Tuesday, January 21, 2020
The History of Comics :: Comic Strips Books Media Art Essays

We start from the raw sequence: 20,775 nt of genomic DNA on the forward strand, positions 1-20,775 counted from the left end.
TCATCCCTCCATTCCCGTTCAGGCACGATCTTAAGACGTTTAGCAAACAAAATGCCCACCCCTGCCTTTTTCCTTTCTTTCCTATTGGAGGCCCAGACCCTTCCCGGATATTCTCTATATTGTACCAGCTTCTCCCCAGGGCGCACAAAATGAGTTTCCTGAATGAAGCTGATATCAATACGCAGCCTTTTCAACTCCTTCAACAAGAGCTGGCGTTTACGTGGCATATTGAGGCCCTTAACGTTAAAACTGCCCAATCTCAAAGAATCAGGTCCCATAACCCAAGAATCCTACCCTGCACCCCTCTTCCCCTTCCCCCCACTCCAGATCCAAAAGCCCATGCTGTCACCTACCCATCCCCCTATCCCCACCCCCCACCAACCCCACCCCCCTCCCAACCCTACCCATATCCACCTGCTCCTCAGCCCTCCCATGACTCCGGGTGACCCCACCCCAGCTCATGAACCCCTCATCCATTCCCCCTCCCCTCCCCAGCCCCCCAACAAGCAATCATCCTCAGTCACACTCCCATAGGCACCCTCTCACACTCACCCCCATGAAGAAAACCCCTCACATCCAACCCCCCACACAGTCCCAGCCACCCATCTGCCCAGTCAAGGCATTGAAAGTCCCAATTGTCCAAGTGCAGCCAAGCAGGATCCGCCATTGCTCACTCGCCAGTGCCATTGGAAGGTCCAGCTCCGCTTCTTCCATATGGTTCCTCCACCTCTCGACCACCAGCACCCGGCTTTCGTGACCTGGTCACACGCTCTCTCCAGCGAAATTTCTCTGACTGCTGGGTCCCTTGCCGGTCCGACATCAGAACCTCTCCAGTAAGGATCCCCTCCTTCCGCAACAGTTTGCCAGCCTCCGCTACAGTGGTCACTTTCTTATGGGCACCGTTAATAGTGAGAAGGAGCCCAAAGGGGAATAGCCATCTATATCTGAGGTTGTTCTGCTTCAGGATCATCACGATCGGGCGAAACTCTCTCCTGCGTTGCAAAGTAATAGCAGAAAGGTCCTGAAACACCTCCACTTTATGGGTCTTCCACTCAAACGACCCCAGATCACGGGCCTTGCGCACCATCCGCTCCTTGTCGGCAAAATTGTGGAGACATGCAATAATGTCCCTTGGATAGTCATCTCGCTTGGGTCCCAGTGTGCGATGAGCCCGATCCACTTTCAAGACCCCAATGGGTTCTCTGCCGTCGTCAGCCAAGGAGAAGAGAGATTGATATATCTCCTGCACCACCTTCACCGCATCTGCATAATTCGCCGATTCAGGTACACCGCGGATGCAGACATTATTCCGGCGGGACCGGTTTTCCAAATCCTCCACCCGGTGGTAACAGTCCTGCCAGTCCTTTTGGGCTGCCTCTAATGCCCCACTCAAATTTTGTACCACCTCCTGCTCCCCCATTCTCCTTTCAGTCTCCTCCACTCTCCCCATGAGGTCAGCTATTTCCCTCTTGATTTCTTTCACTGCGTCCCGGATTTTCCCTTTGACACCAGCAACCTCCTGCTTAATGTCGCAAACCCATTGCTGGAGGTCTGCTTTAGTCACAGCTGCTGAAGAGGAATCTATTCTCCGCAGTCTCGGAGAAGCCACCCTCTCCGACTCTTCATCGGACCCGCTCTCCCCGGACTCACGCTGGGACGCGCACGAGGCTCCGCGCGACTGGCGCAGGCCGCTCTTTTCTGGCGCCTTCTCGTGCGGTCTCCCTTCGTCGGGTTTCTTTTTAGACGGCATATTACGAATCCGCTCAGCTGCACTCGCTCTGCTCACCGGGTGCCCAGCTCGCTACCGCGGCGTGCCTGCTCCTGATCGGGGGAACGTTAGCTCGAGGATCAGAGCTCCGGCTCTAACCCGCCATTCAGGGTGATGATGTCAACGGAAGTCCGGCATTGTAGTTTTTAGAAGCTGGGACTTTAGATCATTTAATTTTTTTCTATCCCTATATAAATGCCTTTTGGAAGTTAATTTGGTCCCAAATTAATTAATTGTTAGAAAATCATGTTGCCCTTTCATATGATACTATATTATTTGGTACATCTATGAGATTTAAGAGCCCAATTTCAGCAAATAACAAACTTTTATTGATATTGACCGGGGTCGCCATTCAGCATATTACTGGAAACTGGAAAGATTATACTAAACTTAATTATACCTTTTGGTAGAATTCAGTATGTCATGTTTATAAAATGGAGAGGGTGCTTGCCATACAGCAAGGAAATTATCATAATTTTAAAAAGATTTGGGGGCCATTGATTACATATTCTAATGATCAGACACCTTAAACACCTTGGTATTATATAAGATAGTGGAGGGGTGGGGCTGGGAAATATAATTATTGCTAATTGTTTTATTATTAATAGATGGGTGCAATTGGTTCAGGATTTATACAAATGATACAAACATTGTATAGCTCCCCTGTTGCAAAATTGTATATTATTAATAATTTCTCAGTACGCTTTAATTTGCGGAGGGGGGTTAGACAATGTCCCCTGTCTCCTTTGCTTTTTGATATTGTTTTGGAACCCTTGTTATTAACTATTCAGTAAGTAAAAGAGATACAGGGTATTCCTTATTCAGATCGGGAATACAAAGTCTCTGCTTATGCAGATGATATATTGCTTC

The History of Comics Comics: In the Beginning The modern comic, as we know it, began in Joseph Pulitzer's New York World on February 17,1895. The comic, drawn by Richard F. Outcault, was based on the life of Mickey Dugan, an Irish immigrant child in the city. Although the strip had no name, people have dubbed it the "Yellow Kid" because the nightshirt worn by Mickey Dugan was the projection for an experiment in yellow ink by the newspaper. Eventually the comic came to be known as "Hogan's Alley." Soon comics were recognized for the selling potential and were published in newspapers all over the world. After the success of the World, a competitor, William Randolph Herst of the New York Journal, hired Outcault to draw Hogan's Alley for Hearst's Journal. The World continued publication of the strip using a new artist, and both papers were featuring the "Yellow kid." This led to people referring to the two papers as the yellow papers. And as the battle between the press lords became more intense, people began calling it yellow journalism which now has come to mean overly sensational journalism. Although Outcault won the battle over the rights of "Yellow kid," the mass marketing began. The cartoon was everywhere. Products were being produced, even cigars, bearing the "yellow kid." Soon the comic revolution began, and strips were published all over. Of these comics, "Katzenjammer Kids" drawn by Rudolph Dirks in 1897, was one of the most popular and first to regularly use voice balloons for dialogue. Outcault also continued drawing, and began a strip called "Buster Brown" which was to be a tie between the comic strip and the comic book. The mass marketing continued, and "Buster Brown" had his own line of shoes (McHam). Until 1907, comic strips ran only on Sundays. In 1907, the first daily strip appeared. "Mutt and Jeff" by Bud Fisher, began being published daily in the San Franciso Chronicle. Following that was "Bringing up Father," in 1912, and soon many others including: "Barney Google"; "Thimble Theater" forerunner to "Popeye"; "Moon Mullins" "Orphan Annie" and "Andy Gump" which was the first comic to tell a continuing story. Hearst pushed comics in all of his newspapers and began King Features, a syndication service, to deliver comics to his and other papers. King Features continues syndicating today along with company's such as Universal Press Syndicate in Kansas City, Kansas.